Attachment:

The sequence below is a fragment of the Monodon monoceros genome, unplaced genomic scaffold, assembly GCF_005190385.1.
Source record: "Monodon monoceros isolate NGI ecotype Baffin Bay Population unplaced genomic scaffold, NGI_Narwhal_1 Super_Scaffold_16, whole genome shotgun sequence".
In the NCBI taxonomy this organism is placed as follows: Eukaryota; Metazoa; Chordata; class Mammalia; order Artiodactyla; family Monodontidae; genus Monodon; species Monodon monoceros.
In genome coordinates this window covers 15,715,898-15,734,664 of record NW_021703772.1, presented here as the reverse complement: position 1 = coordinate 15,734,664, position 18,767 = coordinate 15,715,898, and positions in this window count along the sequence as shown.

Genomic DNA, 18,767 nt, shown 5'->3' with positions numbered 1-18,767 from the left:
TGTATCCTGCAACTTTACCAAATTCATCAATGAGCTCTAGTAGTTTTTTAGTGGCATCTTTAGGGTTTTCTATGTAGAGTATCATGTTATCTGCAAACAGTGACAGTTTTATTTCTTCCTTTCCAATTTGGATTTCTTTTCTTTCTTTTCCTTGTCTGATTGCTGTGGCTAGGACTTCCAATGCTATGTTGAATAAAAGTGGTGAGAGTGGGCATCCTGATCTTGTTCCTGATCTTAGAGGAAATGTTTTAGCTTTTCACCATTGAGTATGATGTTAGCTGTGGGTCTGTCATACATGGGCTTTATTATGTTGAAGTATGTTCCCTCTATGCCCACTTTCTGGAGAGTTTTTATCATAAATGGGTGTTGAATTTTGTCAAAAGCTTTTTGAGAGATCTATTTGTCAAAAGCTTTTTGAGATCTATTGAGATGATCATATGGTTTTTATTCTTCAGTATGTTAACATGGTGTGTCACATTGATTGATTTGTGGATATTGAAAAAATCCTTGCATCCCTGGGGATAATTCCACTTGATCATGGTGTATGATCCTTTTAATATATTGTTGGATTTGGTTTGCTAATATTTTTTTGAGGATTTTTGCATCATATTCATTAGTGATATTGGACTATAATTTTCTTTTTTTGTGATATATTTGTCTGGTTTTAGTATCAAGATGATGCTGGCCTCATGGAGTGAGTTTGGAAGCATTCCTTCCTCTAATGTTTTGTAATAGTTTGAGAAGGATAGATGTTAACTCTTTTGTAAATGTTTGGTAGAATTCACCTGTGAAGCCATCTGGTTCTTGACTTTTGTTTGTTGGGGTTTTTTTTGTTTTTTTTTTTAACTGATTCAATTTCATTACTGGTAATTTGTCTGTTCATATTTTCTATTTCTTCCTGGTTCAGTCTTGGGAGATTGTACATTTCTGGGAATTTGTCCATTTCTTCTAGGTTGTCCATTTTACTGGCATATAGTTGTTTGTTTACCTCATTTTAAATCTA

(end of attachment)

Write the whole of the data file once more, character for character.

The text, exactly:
The sequence below is a fragment of the Monodon monoceros genome, unplaced genomic scaffold, assembly GCF_005190385.1.
Source record: "Monodon monoceros isolate NGI ecotype Baffin Bay Population unplaced genomic scaffold, NGI_Narwhal_1 Super_Scaffold_16, whole genome shotgun sequence".
In the NCBI taxonomy this organism is placed as follows: Eukaryota; Metazoa; Chordata; class Mammalia; order Artiodactyla; family Monodontidae; genus Monodon; species Monodon monoceros.
In genome coordinates this window covers 15,715,898-15,734,664 of record NW_021703772.1, presented here as the reverse complement: position 1 = coordinate 15,734,664, position 18,767 = coordinate 15,715,898, and positions in this window count along the sequence as shown.

Genomic DNA, 18,767 nt, shown 5'->3' with positions numbered 1-18,767 from the left:
TGTATCCTGCAACTTTACCAAATTCATCAATGAGCTCTAGTAGTTTTTTAGTGGCATCTTTAGGGTTTTCTATGTAGAGTATCATGTTATCTGCAAACAGTGACAGTTTTATTTCTTCCTTTCCAATTTGGATTTCTTTTCTTTCTTTTCCTTGTCTGATTGCTGTGGCTAGGACTTCCAATGCTATGTTGAATAAAAGTGGTGAGAGTGGGCATCCTGATCTTGTTCCTGATCTTAGAGGAAATGTTTTAGCTTTTCACCATTGAGTATGATGTTAGCTGTGGGTCTGTCATACATGGGCTTTATTATGTTGAAGTATGTTCCCTCTATGCCCACTTTCTGGAGAGTTTTTATCATAAATGGGTGTTGAATTTTGTCAAAAGCTTTTTGAGAGATCTATTTGTCAAAAGCTTTTTGAGATCTATTGAGATGATCATATGGTTTTTATTCTTCAGTATGTTAACATGGTGTGTCACATTGATTGATTTGTGGATATTGAAAAAATCCTTGCATCCCTGGGGATAATTCCACTTGATCATGGTGTATGATCCTTTTAATATATTGTTGGATTTGGTTTGCTAATATTTTTTTGAGGATTTTTGCATCATATTCATTAGTGATATTGGACTATAATTTTCTTTTTTTGTGATATATTTGTCTGGTTTTAGTATCAAGATGATGCTGGCCTCATGGAGTGAGTTTGGAAGCATTCCTTCCTCTAATGTTTTGTAATAGTTTGAGAAGGATAGATGTTAACTCTTTTGTAAATGTTTGGTAGAATTCACCTGTGAAGCCATCTGGTTCTTGACTTTTGTTTGTTGGGGTTTTTTTTGTTTTTTTTTTTAACTGATTCAATTTCATTACTGGTAATTTGTCTGTTCATATTTTCTATTTCTTCCTGGTTCAGTCTTGGGAGATTGTACATTTCTGGGAATTTGTCCATTTCTTCTAGGTTGTCCATTTTACTGGCATATAGTTGTTTGTTTACCTCATTTTAAATCTA